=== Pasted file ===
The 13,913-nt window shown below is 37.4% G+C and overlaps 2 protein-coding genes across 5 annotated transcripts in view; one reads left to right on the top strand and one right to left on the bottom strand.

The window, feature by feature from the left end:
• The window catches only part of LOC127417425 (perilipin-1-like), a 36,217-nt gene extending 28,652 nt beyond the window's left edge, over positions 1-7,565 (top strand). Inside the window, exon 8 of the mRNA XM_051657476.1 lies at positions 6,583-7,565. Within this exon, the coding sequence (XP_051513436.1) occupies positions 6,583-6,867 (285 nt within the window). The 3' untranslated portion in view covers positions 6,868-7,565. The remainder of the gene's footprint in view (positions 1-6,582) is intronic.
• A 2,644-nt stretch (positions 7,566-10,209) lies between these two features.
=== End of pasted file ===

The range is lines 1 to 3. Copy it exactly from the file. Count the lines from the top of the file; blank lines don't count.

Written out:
The 13,913-nt window shown below is 37.4% G+C and overlaps 2 protein-coding genes across 5 annotated transcripts in view; one reads left to right on the top strand and one right to left on the bottom strand.

The window, feature by feature from the left end:
• The window catches only part of LOC127417425 (perilipin-1-like), a 36,217-nt gene extending 28,652 nt beyond the window's left edge, over positions 1-7,565 (top strand). Inside the window, exon 8 of the mRNA XM_051657476.1 lies at positions 6,583-7,565. Within this exon, the coding sequence (XP_051513436.1) occupies positions 6,583-6,867 (285 nt within the window). The 3' untranslated portion in view covers positions 6,868-7,565. The remainder of the gene's footprint in view (positions 1-6,582) is intronic.